Updated January 4, 2017
Make sure you are up-to-date with the IRS new rules on 6055/6056 from our partner United Benefits Advisor (UBA)
Under the Patient Protection and Affordable Care Act (ACA), individuals are required to have health insurance while applicable large employers (ALEs) are required to offer health benefits to their full-time employees. In order for the Internal Revenue Service (IRS) to verify that (1) individuals have the required minimum essential coverage, (2) individuals who request premium tax credits are entitled to them, and (3) ALEs are meeting their shared responsibility (play or pay) obligations, employers with 50 or more full-time or full-time equivalent employees and insurers are required to report on the health coverage they offer.
Final instructions for both the 1094-B and 1095-B and the 1094-C and 1095-C were released in September 2016, as were the final forms for 1094-B, 1095-B, 1094-C, and 1095-C. In December 2016, the IRS updated its longstanding Questions and Answers about Information Reporting by Employers on Form 1094-C and Form 1095-C.
When? Which Employers?
Reporting will be due early in 2017, based on coverage in 2016. All reporting will be for the calendar year, even for non-calendar year plans. The reporting requirements are in Sections 6055 and 6056 of the ACA. Draft instructions for both the 1094-B and 1095-B, and the 1094-C and 1095-C were released in August 2016. The final instructions are substantially similar to the draft instructions.
6055 Requirements: Forms 1094-B and 1095-B
IRS Form 1095-B is used to meet the Section 6055 reporting requirement. Section 6055 reporting relates to having coverage to meet the individual shared responsibility requirement. Form 1095-B is used by insurers, plan sponsors of self-funded multiemployer plans, and plan sponsors of self-funded plans that have fewer than 50 employees to report on coverage that was actually in effect for the employee, union member, retiree or COBRA participant, and their covered dependents, on a month-by-month basis. Filers use Form 1094-B as the transmittal to submit the 1095-B returns.
6056 Requirements: Forms 1094-C and 1095-C
IRS Form 1095-C is primarily used to meet the Section 6056 reporting requirement. The Section 6056 reporting requirement relates to the employer shared responsibility / play or pay requirement. Information from Form 1095-C is also used to determine whether an individual is eligible for a premium tax credit. Employers with 50 or more full-time or full-time equivalent employees complete much of Form 1095-C to report on coverage that was offered to the employee and eligible dependents. In addition, to save large employers that sponsor self-funded plans from having to complete two forms, a Part III has been included in Form 1095-C. Large employers with self-funded plans use that part of the form to report information about actual coverage that otherwise would be reported on Form 1095-B. Employers with 50 or more full- time or full-time equivalent employees with fully insured plans will skip section III, and their carrier will complete a separate B series form to report that information for them.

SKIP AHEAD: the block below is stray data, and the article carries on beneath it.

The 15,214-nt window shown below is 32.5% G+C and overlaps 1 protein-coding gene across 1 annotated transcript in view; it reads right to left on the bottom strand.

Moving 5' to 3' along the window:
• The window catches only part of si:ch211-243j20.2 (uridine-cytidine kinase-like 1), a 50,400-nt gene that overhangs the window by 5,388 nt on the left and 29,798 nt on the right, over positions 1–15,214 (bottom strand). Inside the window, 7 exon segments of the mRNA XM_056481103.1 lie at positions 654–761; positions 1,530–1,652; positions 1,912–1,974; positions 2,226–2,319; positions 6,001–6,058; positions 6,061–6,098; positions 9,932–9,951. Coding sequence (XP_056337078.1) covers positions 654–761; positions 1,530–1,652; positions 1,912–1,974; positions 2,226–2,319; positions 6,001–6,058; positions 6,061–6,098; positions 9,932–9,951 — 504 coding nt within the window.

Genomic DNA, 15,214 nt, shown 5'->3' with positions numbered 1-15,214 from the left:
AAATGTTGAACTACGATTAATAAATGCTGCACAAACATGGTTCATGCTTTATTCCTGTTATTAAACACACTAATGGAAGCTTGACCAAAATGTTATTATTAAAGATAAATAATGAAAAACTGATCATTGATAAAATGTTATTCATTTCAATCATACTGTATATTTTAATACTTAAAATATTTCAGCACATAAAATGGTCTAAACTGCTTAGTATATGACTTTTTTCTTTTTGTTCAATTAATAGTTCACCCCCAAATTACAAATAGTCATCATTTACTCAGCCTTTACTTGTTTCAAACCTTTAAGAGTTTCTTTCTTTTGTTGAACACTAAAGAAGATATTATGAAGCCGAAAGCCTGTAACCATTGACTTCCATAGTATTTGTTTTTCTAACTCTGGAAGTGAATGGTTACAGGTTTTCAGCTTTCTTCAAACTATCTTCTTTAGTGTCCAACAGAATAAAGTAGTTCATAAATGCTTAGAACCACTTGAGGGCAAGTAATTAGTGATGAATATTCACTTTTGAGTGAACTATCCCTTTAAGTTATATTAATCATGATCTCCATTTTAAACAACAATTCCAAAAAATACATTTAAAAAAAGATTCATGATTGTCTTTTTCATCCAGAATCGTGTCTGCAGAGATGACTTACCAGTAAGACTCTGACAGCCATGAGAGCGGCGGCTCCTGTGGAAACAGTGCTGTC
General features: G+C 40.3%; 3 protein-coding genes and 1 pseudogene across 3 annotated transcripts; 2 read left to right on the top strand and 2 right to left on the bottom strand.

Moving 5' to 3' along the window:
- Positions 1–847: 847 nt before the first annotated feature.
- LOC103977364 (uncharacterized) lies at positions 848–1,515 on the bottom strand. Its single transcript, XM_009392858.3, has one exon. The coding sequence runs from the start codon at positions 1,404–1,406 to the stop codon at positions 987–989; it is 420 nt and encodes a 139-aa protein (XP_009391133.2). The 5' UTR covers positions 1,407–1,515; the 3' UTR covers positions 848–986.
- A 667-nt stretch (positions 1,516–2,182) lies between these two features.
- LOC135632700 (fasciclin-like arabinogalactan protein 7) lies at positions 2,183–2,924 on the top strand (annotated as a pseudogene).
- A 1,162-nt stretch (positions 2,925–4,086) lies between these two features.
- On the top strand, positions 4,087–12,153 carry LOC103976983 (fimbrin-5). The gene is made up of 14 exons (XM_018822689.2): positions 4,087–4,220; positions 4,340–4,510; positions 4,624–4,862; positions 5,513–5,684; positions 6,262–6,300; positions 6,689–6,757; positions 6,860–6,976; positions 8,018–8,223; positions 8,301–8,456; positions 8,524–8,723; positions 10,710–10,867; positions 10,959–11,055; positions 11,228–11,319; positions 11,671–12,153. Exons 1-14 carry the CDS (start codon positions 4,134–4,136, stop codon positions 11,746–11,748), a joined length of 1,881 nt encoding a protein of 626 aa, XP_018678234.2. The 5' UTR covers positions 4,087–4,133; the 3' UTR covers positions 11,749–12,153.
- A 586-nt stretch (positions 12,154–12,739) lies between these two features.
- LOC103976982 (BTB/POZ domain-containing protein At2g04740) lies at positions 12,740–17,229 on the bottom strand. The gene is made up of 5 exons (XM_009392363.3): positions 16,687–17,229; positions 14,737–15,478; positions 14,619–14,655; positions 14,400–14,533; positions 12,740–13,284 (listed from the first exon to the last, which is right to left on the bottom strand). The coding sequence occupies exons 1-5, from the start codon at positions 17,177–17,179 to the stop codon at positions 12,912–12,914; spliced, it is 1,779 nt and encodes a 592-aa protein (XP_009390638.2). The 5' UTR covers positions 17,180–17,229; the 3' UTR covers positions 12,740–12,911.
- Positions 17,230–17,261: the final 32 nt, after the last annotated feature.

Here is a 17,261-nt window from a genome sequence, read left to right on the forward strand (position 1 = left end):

Form 1094-C is used in combination with Form 1095-C to determine employer shared responsibility penalties.
Employers with 50 or more full-time or full-time equivalent employees must provide Form 1095-C to virtually all employees who were full time (averaged 30 hours per week) during any month during the year, even if coverage was not offered to the employee or the employee declined coverage. (If the full- time employee never became eligible during the year, most likely because the employee is a variable- hours employee in an initial measurement period, the form does not need to be provided).
The 2016 instructions for Forms 1094-C and 1095-C include some form revisions and code changes. The Qualifying Offer Method Transition Relief is not applicable for 2016. Clarification language was added to remind filers of the definition of “full-time employee” and to inform recipients that the form should not be submitted with their returns. New codes 1J and 1K were added to address conditional offers of spousal coverage.
For the 1094-B and 1095-B forms, there are a few form revisions. Clarification language was added to remind recipients that the form should not be submitted with their returns. Also, the form is updated to reflect the rule that a taxpayer identification number (TIN) may be entered.
1094-C and 1095-C Highlights
- Who Must File
- Extensions and Waivers
- Full-Time Employee Count
- Correcting Forms 1094-C and 1095-C
- Extensions to Furnish Statements to Employees
- 98 Percent Offer Method
- Qualifying Offer Method
- Plan Start Month Box
- Multiemployer Plan Relief
- Reporting Offer of Coverage for the Month in Which an Employee is Hired
- Reporting Offer of Coverage for the Month in Which an Employee Terminates Employment
- COBRA Coverage
- Post-Employment (Non-COBRA) Coverage
- Line 15 Calculations
- Break in Service
- HRA Reporting
- Conditional Offer of Spousal Coverage
1094-B and 1095-B Highlights
- Who Must File
- Correcting Forms 1094-B and 1095-B
- Coverage in More than One Type of Minimum Essential Coverage
Download the original release Here.